Archive for April 25th, 2010

by jhwygirl

Cowgirl took a hoof to my congressional candidate Tyler Gernant today, with a title that misguidedly uses the word “analysis” and a proof-positive that is pretty much pot-kettle-black. {Sigh}

So let’s do some analysis. Not like I hadn’t looked at the numbers – I made mention of that in a comment to a previous post. So I could of written this post up a week ago, but I didn’t really want to go there. But since MtC did, well as any lawyer would say, the door’s been opened.

So let’s look at the last quarter –
Dennis McDonald claims total contributions of $24,262 (link)
Tyler Gernant claims total contributions of $23,566 (link).

BUT, when you take out “In-kind: Campaign Services” donations from Dennis McDonald’s staffers (maximum $2,400 from three of them, and $2,300 from the other) – a total of $9.500 – well, that brings McDonald down to $14,762 in total contributions.

Gernant has some “In-kind” donations himself – $110 in office supplies from his dad, $120 in promotional pencils from someone in Billings, and $163 from Tyler (himself). That’s a total of $393, bringing Gernant down to $23,173.

Gernant $23,173 to McDonald’s $14,762?

Cowgirl’s making hay over the fact that Gernant got $362 more in out-of-state contributions than McDonald? And Gernant has family that now live out-of-state? While McDonald is from San Francisco? That’s the “nearly pot-kettle-black” part I mentioned above.

Let’s look at loans the candidates make to themselves: Gernant has loaned himself a total of $1,800 bucks the whole campaign. McDonald’s loaned himself a total of $10,835, with $9,835 coming just this last quarter.

Wouldn’t you think McDonald would be doing better at raising funds as we drill down to the primary?

Sure seems to me like Gernant has some momentum going….and maybe that’s why she’s going after Gernant instead of going after the other Dennis’ PAC money…something our own b’birder Pete points out in his comment to Cowgirl’s post.

Of course, Dennis Rehberg’s pulled in over $153,000 this quarter, with $53,000 of it coming from PAC’s (Gernant has $0 PAC, McDonald with $100).

Some of Rehberg’s PAC and industry money?

$1,000 from the Sugar Cane League PAC in Louisiana (and another $500 from the American Sugarbeet Grower’s Association in Washington DC).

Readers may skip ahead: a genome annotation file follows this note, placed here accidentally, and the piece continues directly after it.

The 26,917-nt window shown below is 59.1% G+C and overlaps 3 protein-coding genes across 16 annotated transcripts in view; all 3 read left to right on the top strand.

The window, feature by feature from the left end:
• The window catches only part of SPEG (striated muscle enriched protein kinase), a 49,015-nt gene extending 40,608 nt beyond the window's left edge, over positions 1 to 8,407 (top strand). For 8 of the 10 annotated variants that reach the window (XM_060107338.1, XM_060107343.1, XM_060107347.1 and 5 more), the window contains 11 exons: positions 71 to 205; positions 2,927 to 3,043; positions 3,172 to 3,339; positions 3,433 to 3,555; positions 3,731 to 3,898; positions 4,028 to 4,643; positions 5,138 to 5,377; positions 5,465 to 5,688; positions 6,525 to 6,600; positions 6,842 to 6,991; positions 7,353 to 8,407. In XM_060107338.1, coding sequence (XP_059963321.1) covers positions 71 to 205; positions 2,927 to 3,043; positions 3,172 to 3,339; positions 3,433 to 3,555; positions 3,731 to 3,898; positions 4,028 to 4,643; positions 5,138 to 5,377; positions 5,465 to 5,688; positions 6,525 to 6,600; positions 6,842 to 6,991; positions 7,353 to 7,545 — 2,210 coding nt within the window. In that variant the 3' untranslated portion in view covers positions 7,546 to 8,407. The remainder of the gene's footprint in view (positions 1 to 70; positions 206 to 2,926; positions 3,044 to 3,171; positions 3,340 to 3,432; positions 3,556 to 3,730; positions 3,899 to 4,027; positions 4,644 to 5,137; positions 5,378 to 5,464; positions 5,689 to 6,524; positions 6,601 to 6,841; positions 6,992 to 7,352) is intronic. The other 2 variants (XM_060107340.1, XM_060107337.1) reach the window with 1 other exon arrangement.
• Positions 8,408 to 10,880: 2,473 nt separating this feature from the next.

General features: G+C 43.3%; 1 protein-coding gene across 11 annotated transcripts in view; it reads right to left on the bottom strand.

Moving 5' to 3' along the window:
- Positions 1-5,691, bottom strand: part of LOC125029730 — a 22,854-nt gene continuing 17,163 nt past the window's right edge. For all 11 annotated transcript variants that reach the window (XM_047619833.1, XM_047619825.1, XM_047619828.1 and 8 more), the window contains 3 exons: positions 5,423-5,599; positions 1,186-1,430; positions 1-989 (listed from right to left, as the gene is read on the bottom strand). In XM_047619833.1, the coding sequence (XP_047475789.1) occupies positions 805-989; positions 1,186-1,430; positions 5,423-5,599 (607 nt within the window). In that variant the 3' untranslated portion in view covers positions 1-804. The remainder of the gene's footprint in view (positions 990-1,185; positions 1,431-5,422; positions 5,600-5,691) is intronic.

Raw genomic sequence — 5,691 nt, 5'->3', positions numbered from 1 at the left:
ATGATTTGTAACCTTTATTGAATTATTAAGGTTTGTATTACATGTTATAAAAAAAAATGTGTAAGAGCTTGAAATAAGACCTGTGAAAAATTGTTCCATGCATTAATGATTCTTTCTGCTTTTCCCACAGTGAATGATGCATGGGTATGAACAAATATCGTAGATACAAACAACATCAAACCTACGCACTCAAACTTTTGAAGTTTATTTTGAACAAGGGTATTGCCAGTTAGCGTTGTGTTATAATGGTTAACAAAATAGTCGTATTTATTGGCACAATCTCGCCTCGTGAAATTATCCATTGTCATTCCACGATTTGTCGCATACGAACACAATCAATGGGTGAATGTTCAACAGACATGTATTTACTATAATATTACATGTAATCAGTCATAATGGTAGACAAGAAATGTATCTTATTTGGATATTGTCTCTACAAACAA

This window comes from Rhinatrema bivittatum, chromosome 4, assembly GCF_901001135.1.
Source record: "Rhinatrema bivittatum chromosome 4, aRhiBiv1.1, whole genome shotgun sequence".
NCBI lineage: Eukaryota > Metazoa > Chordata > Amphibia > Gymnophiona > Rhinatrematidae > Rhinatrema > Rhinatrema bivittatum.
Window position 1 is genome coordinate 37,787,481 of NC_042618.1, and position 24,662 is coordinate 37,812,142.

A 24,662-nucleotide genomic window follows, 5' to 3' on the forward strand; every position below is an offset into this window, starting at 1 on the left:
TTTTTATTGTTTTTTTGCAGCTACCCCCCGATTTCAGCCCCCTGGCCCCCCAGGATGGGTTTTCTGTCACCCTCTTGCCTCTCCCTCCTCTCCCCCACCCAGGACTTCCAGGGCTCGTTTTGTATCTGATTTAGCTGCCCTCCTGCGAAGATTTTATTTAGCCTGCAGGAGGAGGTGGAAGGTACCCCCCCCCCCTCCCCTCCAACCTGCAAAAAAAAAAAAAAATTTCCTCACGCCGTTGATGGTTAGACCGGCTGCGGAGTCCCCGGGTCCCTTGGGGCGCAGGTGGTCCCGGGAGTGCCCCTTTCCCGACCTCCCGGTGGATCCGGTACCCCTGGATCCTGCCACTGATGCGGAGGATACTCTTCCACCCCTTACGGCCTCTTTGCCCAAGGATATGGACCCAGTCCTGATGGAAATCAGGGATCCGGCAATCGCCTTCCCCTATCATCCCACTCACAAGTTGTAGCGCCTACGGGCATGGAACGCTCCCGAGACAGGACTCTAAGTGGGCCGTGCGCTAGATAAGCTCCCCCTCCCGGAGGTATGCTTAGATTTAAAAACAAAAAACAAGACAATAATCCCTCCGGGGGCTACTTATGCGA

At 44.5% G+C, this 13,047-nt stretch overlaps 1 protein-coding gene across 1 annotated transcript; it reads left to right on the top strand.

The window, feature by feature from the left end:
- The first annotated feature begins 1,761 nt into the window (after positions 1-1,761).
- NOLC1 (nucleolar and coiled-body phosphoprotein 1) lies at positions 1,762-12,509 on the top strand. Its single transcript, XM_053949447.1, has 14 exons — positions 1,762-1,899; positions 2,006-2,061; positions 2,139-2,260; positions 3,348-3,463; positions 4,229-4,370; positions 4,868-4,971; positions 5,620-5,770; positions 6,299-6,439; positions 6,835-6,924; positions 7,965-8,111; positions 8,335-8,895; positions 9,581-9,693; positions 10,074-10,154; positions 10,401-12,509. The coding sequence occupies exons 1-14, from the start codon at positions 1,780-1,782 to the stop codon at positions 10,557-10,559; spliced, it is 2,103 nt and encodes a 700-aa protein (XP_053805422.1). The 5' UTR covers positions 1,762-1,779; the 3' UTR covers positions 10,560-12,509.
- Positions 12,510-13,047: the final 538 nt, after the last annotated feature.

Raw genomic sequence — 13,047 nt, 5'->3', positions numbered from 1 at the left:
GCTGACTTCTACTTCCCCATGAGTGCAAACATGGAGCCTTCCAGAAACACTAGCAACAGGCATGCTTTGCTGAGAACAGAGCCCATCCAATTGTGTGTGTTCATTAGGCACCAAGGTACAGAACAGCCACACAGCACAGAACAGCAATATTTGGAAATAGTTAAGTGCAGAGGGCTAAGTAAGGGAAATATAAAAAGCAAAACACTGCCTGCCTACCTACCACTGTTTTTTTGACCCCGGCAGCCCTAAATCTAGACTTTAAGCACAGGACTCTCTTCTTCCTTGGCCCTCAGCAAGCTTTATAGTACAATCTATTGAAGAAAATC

$1,000 from the BP North America Employee PAC in Illinois.
ConocoPhillips Spirit PAC out of Oklahoma gave $1,000.
Another one out of Oaklahoma – Devon Energy Corporation PAC – gave $1,000.
Employees of Northrop Grumman Corp PAC of California gave $1,000 ($6,000 to date).
Chevron Employees PAC (of California, too) gave $1,000 ($2,000 to date).
EnergySolutions Inc Fund/Effective Govt (tea baggy sounding, no?) out of Washington DC gave $1,000 ($2,000 to date)
Florida Sugar Cane League PAC (of Washington DC) $1,000
Halliburton/Brown & Root PAC (Washington DC, of course) $1,000

The list goes one.

I didn’t know Montana grew sugar cane.

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by jhwygirl

I shoulda’ checked my email first, before writing the post below.

This photo comes courtesy Missoula resident and transportation advocate John Wolverton:

by jhwygirl

The sheer disregard that this proposal has for what is one of the more scenic drives and accessible recreational and prime fishing corridors in western Montana blows my mind.

There are so many things wrong with this proposal as it is now – a weak environmental analysis, prepared by Exxon, without any scoping. You can count on hearing more about that as I attempt to delve into the nearly 200 page (plus 12 addendums) document….by May 14th!

That’s right – public comment, which opened April 8th – closes on May 14th on a proposal to establish a permanent “High and Wide Corridor” from Lewistown Idaho, over and across Lolo Pass and 300 miles of western Montana on to Canada and Exxon’s oil tar sands in Fort McMurray in Alberta.